Data from the National Center for Education Statistics (1997) confirm that staff recognition, parental support, teacher participation in school decision making, influence over school policy, and control in the classroom are the factors most strongly associated with teacher satisfaction. Other research concurs that most teachers need to have a sense of accomplishment in these sectors if they are to persevere and excel in the difficult work of teaching.  Three major areas that relate to teachers’ job satisfaction are as follows:

  1. Feedback is the factor most strongly related to job satisfaction, yet teachers typically receive very little accurate and helpful feedback regarding their teaching. I don’t mean a superficial pat on the back every day or teacher of the week certificates.  I mean real professional, honest, direct, truthful feedback–both the good and the poor.
  2. Autonomy is strongly related to job satisfaction for many, but not all, teachers. Autonomy is not necessarily defined as freedom from interference in the classroom; rather, the majority of teachers view autonomy as freedom to develop collegial relationships to accomplish tasks. Autonomy means doing the job the right way, the way the teacher knows it needs to be done, not through some unlearned method imposed by the know-it-all non-teachers.
  3. Collegiality is also important for teachers. Collegiality can be expressed through experiencing challenging and stimulating work, creating school improvement plans, and leading curriculum development groups. The literature suggests that collegiality is directly linked to effective schools (Johnson 1986; Glatthorn and Fox 1996), where “teachers valued and participated in norms of collegiality and continuous improvement (experimentation)” (Little 1982, 1). Teachers, like most other professionals, have an experience factor.  It is best to talk about teaching problems, situations, concerns and frustrations with other teachers because they and only they can really understand what you’re talking about because they’ve been there.  Like police officers, soldiers, doctors, lawyers, etc., tend to talk in confidence with their own, teachers want collegial relationships with other teachers because other teachers have experienced the same things.  They understand your problem and dilemma in ways no one else can.

I hope you noticed, Cal-Em, that the motivational things I’ve been discussing don’t actually cost any money at all.  I will deal more with this subject later.  Let me end right now by saying that the best teachers motivate themselves, and they let other teachers motivate them, also.   The best in-services we ever had at Highland were those developed and presented by our fellow teachers—those in-house efforts for teacher improvement.  The in-services where people came in from the outside to tell us poor feeble minded, no good, very bad teachers how to do a better job made no impact at all.  In-services outside the school, even though they cost money, were equally worthless.  No, I’m wrong on that.  There was great worth in talking with other teachers from around the state or the country and developing ideas from their experiences to help with my personal growth as a teacher.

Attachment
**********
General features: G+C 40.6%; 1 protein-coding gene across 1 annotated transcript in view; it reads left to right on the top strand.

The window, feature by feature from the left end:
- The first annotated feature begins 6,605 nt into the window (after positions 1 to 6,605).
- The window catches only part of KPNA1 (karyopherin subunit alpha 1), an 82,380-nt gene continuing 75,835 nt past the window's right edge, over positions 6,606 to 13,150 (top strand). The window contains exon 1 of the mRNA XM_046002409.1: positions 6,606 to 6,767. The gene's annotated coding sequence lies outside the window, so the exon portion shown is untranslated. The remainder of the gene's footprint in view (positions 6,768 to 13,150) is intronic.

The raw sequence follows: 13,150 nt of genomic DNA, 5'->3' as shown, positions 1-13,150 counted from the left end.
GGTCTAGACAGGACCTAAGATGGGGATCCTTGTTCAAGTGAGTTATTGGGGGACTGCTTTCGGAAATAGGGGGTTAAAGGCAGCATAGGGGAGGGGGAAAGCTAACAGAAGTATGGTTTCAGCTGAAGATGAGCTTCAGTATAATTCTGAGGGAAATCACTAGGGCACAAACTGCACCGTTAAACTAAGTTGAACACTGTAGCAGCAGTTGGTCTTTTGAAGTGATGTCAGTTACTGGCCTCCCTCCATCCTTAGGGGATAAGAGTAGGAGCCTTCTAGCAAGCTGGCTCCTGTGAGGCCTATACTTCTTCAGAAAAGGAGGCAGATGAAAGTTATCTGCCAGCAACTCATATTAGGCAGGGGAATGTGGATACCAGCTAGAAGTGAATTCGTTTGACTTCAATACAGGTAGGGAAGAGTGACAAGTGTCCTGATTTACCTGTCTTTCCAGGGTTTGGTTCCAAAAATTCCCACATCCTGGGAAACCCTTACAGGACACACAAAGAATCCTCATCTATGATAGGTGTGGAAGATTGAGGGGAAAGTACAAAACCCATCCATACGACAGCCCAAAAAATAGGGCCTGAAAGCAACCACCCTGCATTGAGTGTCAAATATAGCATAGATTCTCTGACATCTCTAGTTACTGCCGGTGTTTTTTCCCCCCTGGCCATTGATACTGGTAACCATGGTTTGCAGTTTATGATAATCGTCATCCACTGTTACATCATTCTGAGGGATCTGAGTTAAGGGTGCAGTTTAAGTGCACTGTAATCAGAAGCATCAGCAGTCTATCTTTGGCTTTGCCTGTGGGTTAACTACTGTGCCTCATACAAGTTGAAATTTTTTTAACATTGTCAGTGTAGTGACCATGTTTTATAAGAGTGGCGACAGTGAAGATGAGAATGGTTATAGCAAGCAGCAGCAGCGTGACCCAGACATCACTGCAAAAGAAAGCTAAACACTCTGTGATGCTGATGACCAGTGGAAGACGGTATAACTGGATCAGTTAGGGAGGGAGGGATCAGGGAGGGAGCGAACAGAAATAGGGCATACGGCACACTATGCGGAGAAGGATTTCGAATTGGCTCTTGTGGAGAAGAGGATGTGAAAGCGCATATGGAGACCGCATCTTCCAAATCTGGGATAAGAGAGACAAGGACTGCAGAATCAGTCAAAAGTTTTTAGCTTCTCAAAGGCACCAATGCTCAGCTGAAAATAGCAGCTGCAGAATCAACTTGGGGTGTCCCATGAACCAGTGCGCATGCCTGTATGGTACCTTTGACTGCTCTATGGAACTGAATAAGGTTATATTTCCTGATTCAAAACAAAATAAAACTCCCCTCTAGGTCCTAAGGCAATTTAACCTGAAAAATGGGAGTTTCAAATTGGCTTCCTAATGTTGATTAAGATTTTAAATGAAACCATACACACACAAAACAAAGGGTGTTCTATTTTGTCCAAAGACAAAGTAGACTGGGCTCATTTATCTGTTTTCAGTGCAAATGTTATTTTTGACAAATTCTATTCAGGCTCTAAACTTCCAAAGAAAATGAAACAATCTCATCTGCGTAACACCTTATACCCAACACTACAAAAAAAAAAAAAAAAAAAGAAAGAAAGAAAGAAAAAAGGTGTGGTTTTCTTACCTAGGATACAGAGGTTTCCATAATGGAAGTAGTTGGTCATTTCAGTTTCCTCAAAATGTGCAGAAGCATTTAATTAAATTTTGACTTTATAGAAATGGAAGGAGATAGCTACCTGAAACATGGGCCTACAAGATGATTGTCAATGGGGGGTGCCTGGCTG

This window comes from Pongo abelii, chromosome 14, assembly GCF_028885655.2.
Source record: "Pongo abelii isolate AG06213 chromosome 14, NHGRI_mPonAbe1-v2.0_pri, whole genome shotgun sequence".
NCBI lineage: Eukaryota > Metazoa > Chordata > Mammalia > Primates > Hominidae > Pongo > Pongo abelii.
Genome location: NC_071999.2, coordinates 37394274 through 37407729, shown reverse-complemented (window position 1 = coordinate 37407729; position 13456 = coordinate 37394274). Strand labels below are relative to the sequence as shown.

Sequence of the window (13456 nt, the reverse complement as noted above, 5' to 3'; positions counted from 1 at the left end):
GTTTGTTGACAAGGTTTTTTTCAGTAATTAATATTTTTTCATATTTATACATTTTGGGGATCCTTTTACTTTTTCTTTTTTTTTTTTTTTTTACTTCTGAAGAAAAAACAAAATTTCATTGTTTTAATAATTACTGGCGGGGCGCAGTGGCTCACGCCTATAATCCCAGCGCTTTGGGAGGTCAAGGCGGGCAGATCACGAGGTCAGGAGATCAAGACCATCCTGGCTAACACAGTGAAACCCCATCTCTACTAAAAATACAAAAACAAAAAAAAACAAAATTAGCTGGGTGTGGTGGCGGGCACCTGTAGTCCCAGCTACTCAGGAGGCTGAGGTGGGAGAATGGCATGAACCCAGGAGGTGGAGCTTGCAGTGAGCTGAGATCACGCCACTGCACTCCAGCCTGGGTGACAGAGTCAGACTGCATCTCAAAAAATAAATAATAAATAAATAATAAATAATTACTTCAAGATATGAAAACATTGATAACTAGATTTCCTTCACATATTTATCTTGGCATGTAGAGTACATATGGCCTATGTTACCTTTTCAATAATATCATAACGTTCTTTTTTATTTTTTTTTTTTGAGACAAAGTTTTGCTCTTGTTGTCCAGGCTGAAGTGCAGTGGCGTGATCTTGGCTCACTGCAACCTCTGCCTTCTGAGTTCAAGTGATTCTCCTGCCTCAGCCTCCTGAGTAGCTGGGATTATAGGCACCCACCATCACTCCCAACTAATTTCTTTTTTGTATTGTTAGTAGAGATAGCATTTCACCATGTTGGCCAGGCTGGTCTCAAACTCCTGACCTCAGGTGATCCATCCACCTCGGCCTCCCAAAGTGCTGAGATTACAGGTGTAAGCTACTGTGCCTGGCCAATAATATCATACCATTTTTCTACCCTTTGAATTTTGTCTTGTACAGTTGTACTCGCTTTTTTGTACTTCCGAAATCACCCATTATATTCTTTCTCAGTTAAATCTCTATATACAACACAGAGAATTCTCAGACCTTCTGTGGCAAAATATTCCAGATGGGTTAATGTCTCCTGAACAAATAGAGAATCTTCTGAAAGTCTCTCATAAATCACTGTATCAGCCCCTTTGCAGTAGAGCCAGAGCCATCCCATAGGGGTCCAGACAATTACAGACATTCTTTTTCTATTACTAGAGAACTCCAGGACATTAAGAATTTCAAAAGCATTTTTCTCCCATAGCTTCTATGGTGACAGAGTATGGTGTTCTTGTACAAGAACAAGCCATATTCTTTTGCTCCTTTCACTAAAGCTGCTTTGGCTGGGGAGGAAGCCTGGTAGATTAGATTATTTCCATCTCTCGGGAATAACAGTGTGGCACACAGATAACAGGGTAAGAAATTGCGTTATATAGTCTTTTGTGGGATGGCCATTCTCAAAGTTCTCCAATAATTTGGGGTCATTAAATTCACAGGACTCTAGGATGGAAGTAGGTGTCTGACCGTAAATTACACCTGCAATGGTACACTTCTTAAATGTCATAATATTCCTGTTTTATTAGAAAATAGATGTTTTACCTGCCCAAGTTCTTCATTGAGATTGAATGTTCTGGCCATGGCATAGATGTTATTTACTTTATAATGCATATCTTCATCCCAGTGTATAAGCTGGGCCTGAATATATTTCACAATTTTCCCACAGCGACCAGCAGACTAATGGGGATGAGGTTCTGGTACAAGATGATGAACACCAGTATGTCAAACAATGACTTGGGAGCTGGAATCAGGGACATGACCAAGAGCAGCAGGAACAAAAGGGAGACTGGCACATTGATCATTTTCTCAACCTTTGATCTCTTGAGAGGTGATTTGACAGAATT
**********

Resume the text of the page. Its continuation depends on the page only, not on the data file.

There is no reason continually to reinvent the machine when you can simply reprogram the one you’ve got.

fix

Posted in Column, Community, Guest Post, Op-ed, Opinion, School Tagged with: , , , , , ,

Freedom of Info Round Table: Opening Doors, Opening Minds

FOI roundtable postcard-vert2.indd

Posted in Communiity, Community, Event, Government, Informative, News, Press Release, School Tagged with: , , , , , ,
Ad

Your Riverside Forum: The unofficial blog of Riverside

Forum Funnies

Enter your email address to subscribe to this blog and receive notifications of new posts by email.

Bloggers' Rights at EFF

PLEASE READ

Disclaimer: The opinions expressed in editorials, correspondence, posts/comments, press releases, et al from citizens or particular writers are not necessarily those of Your Riverside Forum or Verum Apparatus Publications, LLC, its staff, owners, or associates, nor do Your Riverside Forum or Verum Apparatus Publications, LLC, its staff, owners, or associates necessarily endorse any product or ideology expressed in editorials, correspondence, posts/comments, press releases, et al, nor are we responsible for any agreements entered into by visitors to the blog with entities via links to other sites.
%d bloggers like this: